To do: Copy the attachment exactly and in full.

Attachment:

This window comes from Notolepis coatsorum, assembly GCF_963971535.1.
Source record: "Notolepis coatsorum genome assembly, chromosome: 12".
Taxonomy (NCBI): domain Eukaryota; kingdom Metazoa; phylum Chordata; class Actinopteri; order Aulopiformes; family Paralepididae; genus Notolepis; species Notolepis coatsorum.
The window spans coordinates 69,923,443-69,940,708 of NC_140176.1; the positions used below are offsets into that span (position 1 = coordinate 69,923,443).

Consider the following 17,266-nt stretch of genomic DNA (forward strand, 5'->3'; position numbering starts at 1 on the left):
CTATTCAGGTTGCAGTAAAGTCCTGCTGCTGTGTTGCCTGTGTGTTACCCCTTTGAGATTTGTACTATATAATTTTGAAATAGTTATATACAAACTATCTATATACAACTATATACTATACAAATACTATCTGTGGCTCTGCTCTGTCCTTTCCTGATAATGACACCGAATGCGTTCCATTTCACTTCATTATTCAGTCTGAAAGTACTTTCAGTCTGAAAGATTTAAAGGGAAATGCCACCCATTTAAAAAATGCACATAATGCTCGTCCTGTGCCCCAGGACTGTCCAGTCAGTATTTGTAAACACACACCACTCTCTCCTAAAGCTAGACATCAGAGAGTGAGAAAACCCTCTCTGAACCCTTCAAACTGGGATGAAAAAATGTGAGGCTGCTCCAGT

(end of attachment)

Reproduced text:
This window comes from Notolepis coatsorum, assembly GCF_963971535.1.
Source record: "Notolepis coatsorum genome assembly, chromosome: 12".
Taxonomy (NCBI): domain Eukaryota; kingdom Metazoa; phylum Chordata; class Actinopteri; order Aulopiformes; family Paralepididae; genus Notolepis; species Notolepis coatsorum.
The window spans coordinates 69,923,443-69,940,708 of NC_140176.1; the positions used below are offsets into that span (position 1 = coordinate 69,923,443).

Consider the following 17,266-nt stretch of genomic DNA (forward strand, 5'->3'; position numbering starts at 1 on the left):
CTATTCAGGTTGCAGTAAAGTCCTGCTGCTGTGTTGCCTGTGTGTTACCCCTTTGAGATTTGTACTATATAATTTTGAAATAGTTATATACAAACTATCTATATACAACTATATACTATACAAATACTATCTGTGGCTCTGCTCTGTCCTTTCCTGATAATGACACCGAATGCGTTCCATTTCACTTCATTATTCAGTCTGAAAGTACTTTCAGTCTGAAAGATTTAAAGGGAAATGCCACCCATTTAAAAAATGCACATAATGCTCGTCCTGTGCCCCAGGACTGTCCAGTCAGTATTTGTAAACACACACCACTCTCTCCTAAAGCTAGACATCAGAGAGTGAGAAAACCCTCTCTGAACCCTTCAAACTGGGATGAAAAAATGTGAGGCTGCTCCAGT